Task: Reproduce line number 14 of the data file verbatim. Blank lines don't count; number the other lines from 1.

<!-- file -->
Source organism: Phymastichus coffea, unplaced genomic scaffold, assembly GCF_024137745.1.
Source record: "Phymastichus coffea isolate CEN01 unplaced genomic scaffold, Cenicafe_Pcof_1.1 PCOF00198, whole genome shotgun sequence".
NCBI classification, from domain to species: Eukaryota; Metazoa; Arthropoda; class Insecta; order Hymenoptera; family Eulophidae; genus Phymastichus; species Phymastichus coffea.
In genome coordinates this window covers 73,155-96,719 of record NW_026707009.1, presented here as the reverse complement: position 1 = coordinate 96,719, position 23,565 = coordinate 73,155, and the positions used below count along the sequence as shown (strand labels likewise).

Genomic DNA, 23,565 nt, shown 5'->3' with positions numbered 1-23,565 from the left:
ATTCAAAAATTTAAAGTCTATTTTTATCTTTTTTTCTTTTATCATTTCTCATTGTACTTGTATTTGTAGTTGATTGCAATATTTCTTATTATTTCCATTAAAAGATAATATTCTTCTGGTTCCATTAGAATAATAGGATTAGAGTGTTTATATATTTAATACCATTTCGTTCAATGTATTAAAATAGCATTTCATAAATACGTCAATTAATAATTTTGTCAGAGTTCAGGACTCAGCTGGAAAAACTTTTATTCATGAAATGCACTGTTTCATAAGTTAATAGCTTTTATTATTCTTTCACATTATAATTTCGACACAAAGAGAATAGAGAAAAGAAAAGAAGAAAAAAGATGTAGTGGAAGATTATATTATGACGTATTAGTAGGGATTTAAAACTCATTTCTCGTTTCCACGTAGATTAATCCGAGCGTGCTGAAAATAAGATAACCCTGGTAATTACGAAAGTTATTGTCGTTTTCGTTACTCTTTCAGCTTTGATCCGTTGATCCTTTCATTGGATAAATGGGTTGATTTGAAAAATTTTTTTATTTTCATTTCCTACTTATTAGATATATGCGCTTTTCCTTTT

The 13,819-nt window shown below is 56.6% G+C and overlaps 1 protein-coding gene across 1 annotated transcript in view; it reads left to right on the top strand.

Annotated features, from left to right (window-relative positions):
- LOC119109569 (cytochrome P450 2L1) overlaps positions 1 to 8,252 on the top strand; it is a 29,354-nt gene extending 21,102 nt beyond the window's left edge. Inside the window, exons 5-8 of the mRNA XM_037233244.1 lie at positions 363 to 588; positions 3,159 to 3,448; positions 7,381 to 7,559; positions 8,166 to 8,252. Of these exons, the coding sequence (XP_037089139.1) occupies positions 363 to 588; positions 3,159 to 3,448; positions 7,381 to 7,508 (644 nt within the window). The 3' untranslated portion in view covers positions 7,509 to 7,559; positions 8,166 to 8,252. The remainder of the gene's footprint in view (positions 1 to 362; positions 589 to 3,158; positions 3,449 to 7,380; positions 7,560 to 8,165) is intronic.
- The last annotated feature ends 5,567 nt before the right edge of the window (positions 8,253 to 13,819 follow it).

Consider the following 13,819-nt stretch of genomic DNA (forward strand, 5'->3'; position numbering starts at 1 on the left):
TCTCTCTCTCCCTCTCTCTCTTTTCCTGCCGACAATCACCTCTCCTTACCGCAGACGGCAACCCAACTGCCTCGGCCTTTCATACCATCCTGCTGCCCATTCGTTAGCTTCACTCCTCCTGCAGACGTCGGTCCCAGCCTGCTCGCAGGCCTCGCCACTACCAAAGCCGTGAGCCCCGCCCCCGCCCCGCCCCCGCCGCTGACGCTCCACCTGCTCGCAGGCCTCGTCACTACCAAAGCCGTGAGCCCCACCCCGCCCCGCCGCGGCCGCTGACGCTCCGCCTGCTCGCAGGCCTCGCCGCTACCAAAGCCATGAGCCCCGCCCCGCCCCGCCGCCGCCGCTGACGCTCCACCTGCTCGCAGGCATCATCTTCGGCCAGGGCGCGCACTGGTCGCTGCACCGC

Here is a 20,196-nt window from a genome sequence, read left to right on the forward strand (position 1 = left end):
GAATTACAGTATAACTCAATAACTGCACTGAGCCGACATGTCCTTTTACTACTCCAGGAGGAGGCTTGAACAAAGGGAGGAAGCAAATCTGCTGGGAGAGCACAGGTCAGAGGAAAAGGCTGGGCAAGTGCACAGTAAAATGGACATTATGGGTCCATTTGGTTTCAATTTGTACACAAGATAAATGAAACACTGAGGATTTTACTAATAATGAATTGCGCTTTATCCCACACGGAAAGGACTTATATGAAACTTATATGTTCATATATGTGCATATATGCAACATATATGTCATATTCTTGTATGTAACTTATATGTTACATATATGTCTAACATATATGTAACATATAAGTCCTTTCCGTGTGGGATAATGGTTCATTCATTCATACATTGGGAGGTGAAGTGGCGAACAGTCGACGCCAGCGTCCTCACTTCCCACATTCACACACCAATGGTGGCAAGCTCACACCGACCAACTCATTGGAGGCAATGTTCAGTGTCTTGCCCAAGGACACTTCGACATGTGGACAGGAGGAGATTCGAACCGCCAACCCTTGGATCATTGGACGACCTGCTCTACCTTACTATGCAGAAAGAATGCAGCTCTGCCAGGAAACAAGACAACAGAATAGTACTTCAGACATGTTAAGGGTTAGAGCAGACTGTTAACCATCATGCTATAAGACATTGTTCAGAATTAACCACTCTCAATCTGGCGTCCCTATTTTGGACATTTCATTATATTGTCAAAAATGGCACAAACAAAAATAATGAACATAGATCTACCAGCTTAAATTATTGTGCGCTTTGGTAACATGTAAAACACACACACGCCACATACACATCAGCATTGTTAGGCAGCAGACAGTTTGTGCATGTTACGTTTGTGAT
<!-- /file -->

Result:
GAATTACAGTATAACTCAATAACTGCACTGAGCCGACATGTCCTTTTACTACTCCAGGAGGAGGCTTGAACAAAGGGAGGAAGCAAATCTGCTGGGAGAGCACAGGTCAGAGGAAAAGGCTGGGCAAGTGCACAGTAAAATGGACATTATGGGTCCATTTGGTTTCAATTTGTACACAAGATAAATGAAACACTGAGGATTTTACTAATAATGAATTGCGCTTTATCCCACACGGAAAGGACTTATATGAAACTTATATGTTCATATATGTGCATATATGCAACATATATGTCATATTCTTGTATGTAACTTATATGTTACATATATGTCTAACATATATGTAACATATAAGTCCTTTCCGTGTGGGATAATGGTTCATTCATTCATACATTGGGAGGTGAAGTGGCGAACAGTCGACGCCAGCGTCCTCACTTCCCACATTCACACACCAATGGTGGCAAGCTCACACCGACCAACTCATTGGAGGCAATGTTCAGTGTCTTGCCCAAGGACACTTCGACATGTGGACAGGAGGAGATTCGAACCGCCAACCCTTGGATCATTGGACGACCTGCTCTACCTTACTATGCAGAAAGAATGCAGCTCTGCCAGGAAACAAGACAACAGAATAGTACTTCAGACATGTTAAGGGTTAGAGCAGACTGTTAACCATCATGCTATAAGACATTGTTCAGAATTAACCACTCTCAATCTGGCGTCCCTATTTTGGACATTTCATTATATTGTCAAAAATGGCACAAACAAAAATAATGAACATAGATCTACCAGCTTAAATTATTGTGCGCTTTGGTAACATGTAAAACACACACACGCCACATACACATCAGCATTGTTAGGCAGCAGACAGTTTGTGCATGTTACGTTTGTGAT